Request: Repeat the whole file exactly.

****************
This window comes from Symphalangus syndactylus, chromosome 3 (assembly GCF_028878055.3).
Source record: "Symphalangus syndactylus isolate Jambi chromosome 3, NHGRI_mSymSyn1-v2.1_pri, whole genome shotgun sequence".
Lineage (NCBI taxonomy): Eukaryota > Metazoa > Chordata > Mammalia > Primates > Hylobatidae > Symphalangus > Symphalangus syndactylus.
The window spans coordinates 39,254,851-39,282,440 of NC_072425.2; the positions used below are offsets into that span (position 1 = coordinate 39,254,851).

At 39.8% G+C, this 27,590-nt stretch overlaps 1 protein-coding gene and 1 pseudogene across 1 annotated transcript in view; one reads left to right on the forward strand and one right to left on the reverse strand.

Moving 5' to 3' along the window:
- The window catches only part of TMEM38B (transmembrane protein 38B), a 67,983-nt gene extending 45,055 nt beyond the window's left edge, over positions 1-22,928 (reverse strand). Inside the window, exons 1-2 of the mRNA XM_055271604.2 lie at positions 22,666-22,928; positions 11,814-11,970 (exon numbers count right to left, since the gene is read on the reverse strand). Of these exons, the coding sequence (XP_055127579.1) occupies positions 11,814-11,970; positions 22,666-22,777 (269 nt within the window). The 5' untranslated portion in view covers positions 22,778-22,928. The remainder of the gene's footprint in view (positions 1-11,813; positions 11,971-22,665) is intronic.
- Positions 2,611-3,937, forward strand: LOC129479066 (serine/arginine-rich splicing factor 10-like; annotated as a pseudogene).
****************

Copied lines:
This window comes from Symphalangus syndactylus, chromosome 3 (assembly GCF_028878055.3).
Source record: "Symphalangus syndactylus isolate Jambi chromosome 3, NHGRI_mSymSyn1-v2.1_pri, whole genome shotgun sequence".
Lineage (NCBI taxonomy): Eukaryota > Metazoa > Chordata > Mammalia > Primates > Hylobatidae > Symphalangus > Symphalangus syndactylus.
The window spans coordinates 39,254,851-39,282,440 of NC_072425.2; the positions used below are offsets into that span (position 1 = coordinate 39,254,851).

At 39.8% G+C, this 27,590-nt stretch overlaps 1 protein-coding gene and 1 pseudogene across 1 annotated transcript in view; one reads left to right on the forward strand and one right to left on the reverse strand.

Moving 5' to 3' along the window:
- The window catches only part of TMEM38B (transmembrane protein 38B), a 67,983-nt gene extending 45,055 nt beyond the window's left edge, over positions 1-22,928 (reverse strand). Inside the window, exons 1-2 of the mRNA XM_055271604.2 lie at positions 22,666-22,928; positions 11,814-11,970 (exon numbers count right to left, since the gene is read on the reverse strand). Of these exons, the coding sequence (XP_055127579.1) occupies positions 11,814-11,970; positions 22,666-22,777 (269 nt within the window). The 5' untranslated portion in view covers positions 22,778-22,928. The remainder of the gene's footprint in view (positions 1-11,813; positions 11,971-22,665) is intronic.
- Positions 2,611-3,937, forward strand: LOC129479066 (serine/arginine-rich splicing factor 10-like; annotated as a pseudogene).